Are you a ski nerd?
I’m not asking because I want to harass you, I’m asking because I want to share the ultimate ski nerd experience I had in Norway, you know the country that invented skiing thousands of years ago. And by the way, some of my best friends are ski nerds, and they tear up World Cup race courses at 140 kph across the globe all winter long.
Jealous of all the fun my Star Wars and Star Trek geek friends have at their fan expos and Comic Con-type outings, I decided to create my own ski convention of sorts … one for lovers of all things related to ripping down mountains on two planks. My do-it-yourself ski expo was held in Oslo, Norway’s bustling capital city at the innermost tip of the Oslofjord this winter. Oslo is a magnificent, walkable city, rich with ancient buildings (like the Royal Palace right in the heart of town) and modern architectural masterpieces (like the Oslo Opera House), but it’s also packed with museums and other cool places full of one of a kind memorabilia skiers will flip their lids over.
Here is a list of places to put on your DIY ski expo itinerary if you nerd out and visit Oslo like I did:
Holmenkollen Ski Jump and Ski Museum
Have you ever seen a 1500-year-old ski? It doesn’t look anything like your Rossignols or Heads but trust me it is BADASS! One of the oldest known skis on earth, this single piece of wood was a cutting edge powder plank around 600 AD under the boot of the spear-wielding Viking carving on it. This ski and the myriad of other skis, bindings, poles, clothing and even spears (yes spears were the original ski poles) tell the 4000-year history of the sport, and are a must-see for anyone interested in an up close and personal glimpse at the roots of skiing. Race fans interested in modern hardware will find a large selection of skis once used by legends like Stein Eriksen, Kjetil Andre Aamodt and Aksel Lund Svindal.
The Ski Museum, which is the oldest in ski museum in the world, also has a vast collection of artifacts from the polar expeditions of Fridtjof Nansen and Roald Amundsen, the first man to reach the South Pole in 1911. The museum is housed in the breathtaking Holmenkollen Ski Jump, one of the world’s most famous sporting arenas. Don’t miss taking the elevator up to the tippy top of the jump tower for an unbelievable panorama view of Oslo.
I don’t know about you, but the winters of my youth, when I wasn’t playing hockey or sliding down mountains, were spent building polar exploration dioramas in my snowy backyard for my GI Joe Snow Patrol action figure. Being a lifelong fan of the daring explorers who chased their dreams to the top and bottom points of our globe, I was thrilled when I heard there was a museum in Oslo where you could actually get on board The Fram, the world’s most famous wooden arctic exploration ship. This is THE very same ship used by Nansen and Amundsen on their journeys to the North and South Poles in the late 19th and early 20th centuries and is an unbelievable piece of history you can touch and feel.
A very short bus or ferry ride takes you to The Fram Museum located on Oslo’s Bygdøy Peninsula. You can spend your time perusing the incredible collection of polar exploration gear used by Amundsen and Nansen or you can walk through history yourself strolling through the lounges, cabins, cargo hold and engine room used by some of the world’s most famous explorers. Kids and adults will also love the spooky, sub-zero polar simulator, which is kind of like a carnival haunted house ride, only it’s supposed to be a ship being pounded by howling winds, snow and icebergs!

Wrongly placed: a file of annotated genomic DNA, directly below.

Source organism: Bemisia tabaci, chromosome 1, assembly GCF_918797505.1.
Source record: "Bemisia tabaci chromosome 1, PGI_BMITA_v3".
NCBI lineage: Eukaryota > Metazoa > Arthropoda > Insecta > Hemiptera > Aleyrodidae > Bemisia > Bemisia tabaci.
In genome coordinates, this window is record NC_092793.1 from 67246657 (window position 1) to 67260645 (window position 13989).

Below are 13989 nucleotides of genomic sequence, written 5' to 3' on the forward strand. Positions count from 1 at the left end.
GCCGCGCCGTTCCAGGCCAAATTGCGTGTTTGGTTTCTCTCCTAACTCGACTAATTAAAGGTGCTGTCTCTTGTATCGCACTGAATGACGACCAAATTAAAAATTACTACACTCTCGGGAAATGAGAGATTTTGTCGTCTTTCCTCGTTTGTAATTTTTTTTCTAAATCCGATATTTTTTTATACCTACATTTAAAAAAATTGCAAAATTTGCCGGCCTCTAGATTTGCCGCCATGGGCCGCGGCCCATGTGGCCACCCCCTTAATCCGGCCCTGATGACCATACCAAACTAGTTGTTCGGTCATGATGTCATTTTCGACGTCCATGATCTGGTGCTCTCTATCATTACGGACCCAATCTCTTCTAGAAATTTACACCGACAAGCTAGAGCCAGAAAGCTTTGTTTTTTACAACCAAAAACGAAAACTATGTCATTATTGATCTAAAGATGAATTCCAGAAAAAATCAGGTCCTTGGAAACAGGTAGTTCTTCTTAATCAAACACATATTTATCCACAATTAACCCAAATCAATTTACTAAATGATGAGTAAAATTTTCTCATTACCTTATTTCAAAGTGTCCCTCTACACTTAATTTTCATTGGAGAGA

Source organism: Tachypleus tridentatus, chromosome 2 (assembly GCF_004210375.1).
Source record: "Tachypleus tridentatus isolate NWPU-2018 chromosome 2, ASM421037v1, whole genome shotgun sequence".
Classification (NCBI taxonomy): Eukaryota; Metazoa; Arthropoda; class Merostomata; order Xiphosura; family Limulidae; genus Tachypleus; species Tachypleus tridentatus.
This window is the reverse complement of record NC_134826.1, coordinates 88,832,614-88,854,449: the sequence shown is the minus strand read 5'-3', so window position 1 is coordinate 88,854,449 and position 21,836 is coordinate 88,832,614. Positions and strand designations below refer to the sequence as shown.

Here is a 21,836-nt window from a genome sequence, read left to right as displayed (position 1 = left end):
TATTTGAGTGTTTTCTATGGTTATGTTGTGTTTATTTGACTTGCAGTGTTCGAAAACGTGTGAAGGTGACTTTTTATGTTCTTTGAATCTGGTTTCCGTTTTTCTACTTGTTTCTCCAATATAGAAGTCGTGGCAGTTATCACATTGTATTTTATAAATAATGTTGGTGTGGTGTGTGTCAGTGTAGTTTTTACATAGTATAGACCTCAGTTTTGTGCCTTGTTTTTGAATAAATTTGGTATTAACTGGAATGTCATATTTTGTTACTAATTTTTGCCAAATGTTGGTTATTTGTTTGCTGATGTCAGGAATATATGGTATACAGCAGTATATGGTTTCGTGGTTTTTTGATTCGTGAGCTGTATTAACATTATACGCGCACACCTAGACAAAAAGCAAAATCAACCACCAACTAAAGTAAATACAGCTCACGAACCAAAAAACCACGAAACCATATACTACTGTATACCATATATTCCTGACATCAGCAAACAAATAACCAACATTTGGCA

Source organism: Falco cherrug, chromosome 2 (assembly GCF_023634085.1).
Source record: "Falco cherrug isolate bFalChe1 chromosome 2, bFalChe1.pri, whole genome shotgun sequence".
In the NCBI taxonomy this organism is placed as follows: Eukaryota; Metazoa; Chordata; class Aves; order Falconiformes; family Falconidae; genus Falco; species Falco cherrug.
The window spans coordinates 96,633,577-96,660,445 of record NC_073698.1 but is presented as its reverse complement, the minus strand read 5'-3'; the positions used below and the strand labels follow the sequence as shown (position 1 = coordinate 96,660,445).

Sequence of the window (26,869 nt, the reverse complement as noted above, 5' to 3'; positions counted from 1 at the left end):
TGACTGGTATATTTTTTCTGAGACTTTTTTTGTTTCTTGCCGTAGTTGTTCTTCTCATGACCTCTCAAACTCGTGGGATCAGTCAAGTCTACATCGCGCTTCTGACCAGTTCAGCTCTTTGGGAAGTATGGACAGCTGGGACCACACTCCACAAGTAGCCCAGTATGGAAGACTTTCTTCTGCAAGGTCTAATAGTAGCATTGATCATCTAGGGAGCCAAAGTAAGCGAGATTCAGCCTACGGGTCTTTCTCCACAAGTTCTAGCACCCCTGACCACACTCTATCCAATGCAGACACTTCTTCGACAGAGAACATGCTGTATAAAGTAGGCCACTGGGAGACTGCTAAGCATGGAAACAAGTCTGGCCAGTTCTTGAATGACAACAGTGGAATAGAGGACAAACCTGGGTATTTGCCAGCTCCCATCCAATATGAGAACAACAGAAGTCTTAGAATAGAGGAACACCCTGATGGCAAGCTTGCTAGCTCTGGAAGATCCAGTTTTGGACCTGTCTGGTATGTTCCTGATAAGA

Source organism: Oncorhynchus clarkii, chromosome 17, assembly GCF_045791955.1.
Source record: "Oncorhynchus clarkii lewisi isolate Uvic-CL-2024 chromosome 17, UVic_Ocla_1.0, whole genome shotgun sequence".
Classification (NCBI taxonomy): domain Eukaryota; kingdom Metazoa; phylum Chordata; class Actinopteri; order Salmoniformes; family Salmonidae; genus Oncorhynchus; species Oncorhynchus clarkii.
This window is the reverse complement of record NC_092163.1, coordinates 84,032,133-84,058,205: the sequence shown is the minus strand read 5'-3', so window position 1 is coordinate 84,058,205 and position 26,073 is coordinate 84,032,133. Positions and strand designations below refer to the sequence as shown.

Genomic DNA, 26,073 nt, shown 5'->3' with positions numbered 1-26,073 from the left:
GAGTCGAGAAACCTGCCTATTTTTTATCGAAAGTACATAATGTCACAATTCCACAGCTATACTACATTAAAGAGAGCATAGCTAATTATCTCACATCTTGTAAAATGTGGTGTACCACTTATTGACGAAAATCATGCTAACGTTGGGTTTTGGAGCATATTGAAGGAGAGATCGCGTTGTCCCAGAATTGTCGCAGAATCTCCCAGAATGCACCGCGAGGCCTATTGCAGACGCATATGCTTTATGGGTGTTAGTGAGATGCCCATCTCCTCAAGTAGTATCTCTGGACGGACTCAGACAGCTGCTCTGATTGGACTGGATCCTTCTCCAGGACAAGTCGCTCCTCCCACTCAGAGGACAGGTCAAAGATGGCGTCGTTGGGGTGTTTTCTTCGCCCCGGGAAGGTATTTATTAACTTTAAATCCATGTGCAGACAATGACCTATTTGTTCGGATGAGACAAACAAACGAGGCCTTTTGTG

Viking Ship Museum
You won’t see any skis at the Viking Ship Museum which is a 10-minute walk from The Fram Museum, but you will see the kind of ships Vikings used to travel around Europe and North America 1100-years ago. The ships at this museum are the real thing, and were used as Viking boat graves in and around the Oslo fjord until they were unearthed in the early 20th century. Those little Viking logos on the sleeves of the Phenix, Norrona and Bergans of Norway ski jackets we’ve all owned at one time or another will take on a whole new meaning when you see the rudimentary wooden crafts the Vikings used to travel around the seas!
Norwegian Olympic Museum
A two-hour train ride from Oslo, the Norwegian Olympic Museum is jammed with jaw-dropping Olympic memorabilia gathered from the country’s best and brightest snow sport athletes. This modern, state-of-the-art museum is also home to the ultimate Viking treasure hoard of gold, silver and bronze – Kjetil Andre Aamodt’s entire collection of Olympic and World Championship medals – that’s 20 shiny medals folks, all together in one place!
Heidi’s Bier Bar
Warning this is not a museum … unless you’re in search of a museum made up to look like an Austrian après ski chalet with barmaids in dirndls serving beer and cocktails. Located in downtown Oslo, Heidi’s Bier Bar is part bar and part night club depending on which day of the week you roll in (feel free to wear lederhosen if you have them, they love that kind of stuff at Heidi’s). If you are into hanging out with young, hip Norwegians and want to party like you just ended a day on the slopes of St. Anton or Ischgl, this is the place for you!
IF YOU GO: Try to book into the Thon Hotel Slottsparken in downtown Oslo, a beautiful suite-style hotel directly across the Norwegian Royal Palace. My wife loved it and now considers Norway’s royal family her one-time neighbours. Also, invest in an Oslo Pass which gets you into 30 museums and all the public transport you can ride for one very, very reasonable price, and you can download it onto your phone and use it offline.
– Story and photos by Michael Mastarciyan